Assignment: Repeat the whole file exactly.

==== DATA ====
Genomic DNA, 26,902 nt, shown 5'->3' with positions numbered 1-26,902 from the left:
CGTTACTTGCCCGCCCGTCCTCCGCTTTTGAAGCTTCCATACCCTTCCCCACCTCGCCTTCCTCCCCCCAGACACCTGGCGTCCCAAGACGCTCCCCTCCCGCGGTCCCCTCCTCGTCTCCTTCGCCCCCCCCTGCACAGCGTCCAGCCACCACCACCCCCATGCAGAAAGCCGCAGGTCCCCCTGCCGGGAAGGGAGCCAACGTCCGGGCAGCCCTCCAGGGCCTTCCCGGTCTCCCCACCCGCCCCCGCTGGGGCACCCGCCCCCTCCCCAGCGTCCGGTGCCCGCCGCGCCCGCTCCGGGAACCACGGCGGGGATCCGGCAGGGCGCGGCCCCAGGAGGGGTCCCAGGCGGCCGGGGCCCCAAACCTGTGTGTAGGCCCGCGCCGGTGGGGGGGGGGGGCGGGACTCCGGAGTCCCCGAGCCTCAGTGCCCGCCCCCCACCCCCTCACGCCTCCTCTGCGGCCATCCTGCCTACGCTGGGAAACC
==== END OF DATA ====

Genomic DNA, 26,902 nt, shown 5'->3' with positions numbered 1-26,902 from the left:
CGTTACTTGCCCGCCCGTCCTCCGCTTTTGAAGCTTCCATACCCTTCCCCACCTCGCCTTCCTCCCCCCAGACACCTGGCGTCCCAAGACGCTCCCCTCCCGCGGTCCCCTCCTCGTCTCCTTCGCCCCCCCCTGCACAGCGTCCAGCCACCACCACCCCCATGCAGAAAGCCGCAGGTCCCCCTGCCGGGAAGGGAGCCAACGTCCGGGCAGCCCTCCAGGGCCTTCCCGGTCTCCCCACCCGCCCCCGCTGGGGCACCCGCCCCCTCCCCAGCGTCCGGTGCCCGCCGCGCCCGCTCCGGGAACCACGGCGGGGATCCGGCAGGGCGCGGCCCCAGGAGGGGTCCCAGGCGGCCGGGGCCCCAAACCTGTGTGTAGGCCCGCGCCGGTGGGGGGGGGGGGCGGGACTCCGGAGTCCCCGAGCCTCAGTGCCCGCCCCCCACCCCCTCACGCCTCCTCTGCGGCCATCCTGCCTACGCTGGGAAACC